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Sleep: It Does A Body (And Mind) Good.

Today we are going to talk about sleep, the impact it can have physically, mentally, and emotionally, and give some tips to increase your overall quality of sleep.

Let’s be honest. Sleep is awesome. It is essential to help repair and regulate the body and mind. Adults need between 6 and 8 hours of sleep per night.  Children, who are still developing, need much more.

Why do we need so much?

Sleep is essential for the body to be able to repair muscle, regulate our organs, hormones and is important to keep a strong immune system.  When we don’t sleep, or get too little sleep, we leave the body vulnerable.  Think of it like recharging a battery.

Lack of sleep has been linked to obesity, heart disease and a host of other physical issues.

What happens to us mentally when we don’t sleep? Randy Gardner found that out. He is in the Guinness book (Woo!) and holds the record. He went without sleep for over 11 days (Boo!).

 https://www.npr.org/2017/11/06/562305141/eleven-days-without-sleep-the-haunting-effects-of-a-record-breaking-stunt

With sleep deprivation you can hallucinate, your ability to solve problems decreases and you struggle with retaining information. You are not able to learn or process new information as quickly or as easily as someone with a good night’s sleep.

You are also less able to regulate your mood when sleep deprived.  People are more prone to irritability, frustration, anger, sadness and stress. Long term, limited sleep has been associated with Depression, Anxiety and suicidal thoughts. Limited sleep also impacts the type of sleep you receive (R.E.M. and non-R.E.M.), and also can impact dreaming. Dream disruption is linked to PTSD.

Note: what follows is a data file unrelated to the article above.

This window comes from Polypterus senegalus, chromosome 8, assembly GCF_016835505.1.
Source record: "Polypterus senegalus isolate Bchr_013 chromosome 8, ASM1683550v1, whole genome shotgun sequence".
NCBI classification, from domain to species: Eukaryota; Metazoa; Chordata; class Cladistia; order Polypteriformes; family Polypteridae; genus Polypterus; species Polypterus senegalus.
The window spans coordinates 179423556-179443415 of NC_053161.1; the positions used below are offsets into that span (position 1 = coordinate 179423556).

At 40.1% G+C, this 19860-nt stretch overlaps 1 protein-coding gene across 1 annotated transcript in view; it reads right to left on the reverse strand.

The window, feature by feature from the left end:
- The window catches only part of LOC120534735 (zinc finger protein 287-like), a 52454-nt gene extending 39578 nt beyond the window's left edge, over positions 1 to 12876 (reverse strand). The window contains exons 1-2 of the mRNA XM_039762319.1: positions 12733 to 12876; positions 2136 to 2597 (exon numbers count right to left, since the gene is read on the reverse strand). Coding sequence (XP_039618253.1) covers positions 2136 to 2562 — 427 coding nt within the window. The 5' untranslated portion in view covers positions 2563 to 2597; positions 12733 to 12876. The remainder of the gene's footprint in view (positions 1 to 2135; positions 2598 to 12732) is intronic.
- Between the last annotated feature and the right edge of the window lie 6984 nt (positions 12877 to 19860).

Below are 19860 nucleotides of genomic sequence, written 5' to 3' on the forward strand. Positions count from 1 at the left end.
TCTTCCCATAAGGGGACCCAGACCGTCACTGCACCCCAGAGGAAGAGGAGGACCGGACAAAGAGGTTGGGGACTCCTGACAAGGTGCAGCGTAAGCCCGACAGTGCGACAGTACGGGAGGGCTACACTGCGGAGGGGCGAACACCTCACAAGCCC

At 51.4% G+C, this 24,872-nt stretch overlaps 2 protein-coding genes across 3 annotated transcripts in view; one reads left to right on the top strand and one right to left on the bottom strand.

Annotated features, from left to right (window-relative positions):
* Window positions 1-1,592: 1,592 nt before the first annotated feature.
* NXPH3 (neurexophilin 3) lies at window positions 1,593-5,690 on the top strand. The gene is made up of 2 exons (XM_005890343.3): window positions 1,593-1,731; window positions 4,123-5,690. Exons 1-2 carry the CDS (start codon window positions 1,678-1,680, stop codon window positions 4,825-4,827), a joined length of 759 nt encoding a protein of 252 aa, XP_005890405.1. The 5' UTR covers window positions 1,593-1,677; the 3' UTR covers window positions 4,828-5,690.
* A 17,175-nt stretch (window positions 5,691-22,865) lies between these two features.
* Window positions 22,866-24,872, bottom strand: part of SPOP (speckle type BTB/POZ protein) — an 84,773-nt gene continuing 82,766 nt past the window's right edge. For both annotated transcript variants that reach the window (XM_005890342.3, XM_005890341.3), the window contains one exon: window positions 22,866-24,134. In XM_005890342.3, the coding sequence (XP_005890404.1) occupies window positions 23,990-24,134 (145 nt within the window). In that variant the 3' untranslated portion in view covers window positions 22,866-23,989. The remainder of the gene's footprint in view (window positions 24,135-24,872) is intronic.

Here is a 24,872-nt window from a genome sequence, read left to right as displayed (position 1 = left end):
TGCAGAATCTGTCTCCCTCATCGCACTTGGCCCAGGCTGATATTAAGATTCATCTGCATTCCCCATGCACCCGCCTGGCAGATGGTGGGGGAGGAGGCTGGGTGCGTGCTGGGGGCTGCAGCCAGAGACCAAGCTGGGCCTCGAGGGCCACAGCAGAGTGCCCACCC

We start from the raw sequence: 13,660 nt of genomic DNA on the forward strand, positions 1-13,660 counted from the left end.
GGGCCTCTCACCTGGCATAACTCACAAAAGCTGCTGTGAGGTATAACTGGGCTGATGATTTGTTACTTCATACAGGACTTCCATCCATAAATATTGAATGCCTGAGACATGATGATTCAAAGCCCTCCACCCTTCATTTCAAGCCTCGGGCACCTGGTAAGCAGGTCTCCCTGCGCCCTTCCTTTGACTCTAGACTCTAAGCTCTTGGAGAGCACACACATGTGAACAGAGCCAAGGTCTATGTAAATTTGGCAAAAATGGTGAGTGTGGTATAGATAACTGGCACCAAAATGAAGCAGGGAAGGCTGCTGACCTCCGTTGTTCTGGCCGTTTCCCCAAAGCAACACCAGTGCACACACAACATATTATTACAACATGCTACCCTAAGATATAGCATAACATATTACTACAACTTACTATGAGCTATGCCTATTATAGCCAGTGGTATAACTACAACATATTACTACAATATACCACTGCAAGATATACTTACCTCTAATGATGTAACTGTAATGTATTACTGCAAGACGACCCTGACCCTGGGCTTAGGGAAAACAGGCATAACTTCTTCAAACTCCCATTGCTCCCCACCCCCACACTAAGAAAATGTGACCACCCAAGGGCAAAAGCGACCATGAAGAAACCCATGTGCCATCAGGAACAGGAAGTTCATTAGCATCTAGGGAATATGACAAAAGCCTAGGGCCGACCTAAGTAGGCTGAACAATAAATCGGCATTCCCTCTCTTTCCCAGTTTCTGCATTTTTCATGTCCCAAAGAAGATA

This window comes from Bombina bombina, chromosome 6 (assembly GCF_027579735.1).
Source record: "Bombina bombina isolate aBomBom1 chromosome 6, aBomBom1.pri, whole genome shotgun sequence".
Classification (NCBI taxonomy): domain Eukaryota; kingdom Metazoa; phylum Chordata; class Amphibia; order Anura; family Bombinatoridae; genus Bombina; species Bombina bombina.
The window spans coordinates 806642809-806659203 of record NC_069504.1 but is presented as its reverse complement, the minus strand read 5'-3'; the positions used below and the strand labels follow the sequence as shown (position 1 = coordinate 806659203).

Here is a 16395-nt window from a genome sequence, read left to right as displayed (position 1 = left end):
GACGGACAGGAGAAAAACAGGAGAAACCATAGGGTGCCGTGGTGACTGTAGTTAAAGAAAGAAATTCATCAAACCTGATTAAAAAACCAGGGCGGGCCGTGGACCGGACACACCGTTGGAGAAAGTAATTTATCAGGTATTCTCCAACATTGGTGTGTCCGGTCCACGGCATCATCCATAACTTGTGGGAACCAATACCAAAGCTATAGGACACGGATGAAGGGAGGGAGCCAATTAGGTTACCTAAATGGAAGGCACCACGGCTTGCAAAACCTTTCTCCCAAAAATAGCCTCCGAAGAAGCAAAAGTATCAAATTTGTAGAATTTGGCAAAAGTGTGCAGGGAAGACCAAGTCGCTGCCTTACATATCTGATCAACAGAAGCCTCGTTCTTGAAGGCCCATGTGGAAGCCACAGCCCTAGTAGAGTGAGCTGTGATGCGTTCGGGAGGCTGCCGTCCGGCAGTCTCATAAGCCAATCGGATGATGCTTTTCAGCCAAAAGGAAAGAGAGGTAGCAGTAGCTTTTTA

https://www.npr.org/2017/11/13/563831137/the-swiss-army-knife-of-health-a-good-nights-sleep

To me, J. R.R. Tolkien’s character Bilbo Baggins describes the feeling of too little sleep best (sure, he’s talking about the impact of the one ring but…eh, the analogy works). “I feel thin, sort of stretched, like butter scrapped over too much bread”. I feel ya Bilbo.

So what can be done?

Practice good sleep hygiene. What this means is essentially “cleaning up” your sleep routine.

1.)    Maintain a consistent sleep schedule. This includes keeping the same bedtime and time you generally wake up. Yes, even on the weekends.

2.)    Create a sleep routine to help transition to sleepy time. Soothing music, meditation, a warm bath, herbal teas can all help to signal to your body that it is time to relax and prep for snoozin’.

3.)    Eliminate screen time at least 30 mins before bed.  The blue light these devices emit impacts the brain negatively and gets in the way of restful sleep.

4.)    Decrease alcohol use before bed.

5.)    Exercise.

If you find yourself continuing to struggle to sleep, see your doctor. Sleep issues can be a symptomatic for other health issues.

So, go out there and get some sleep! It is an essential element of self-care.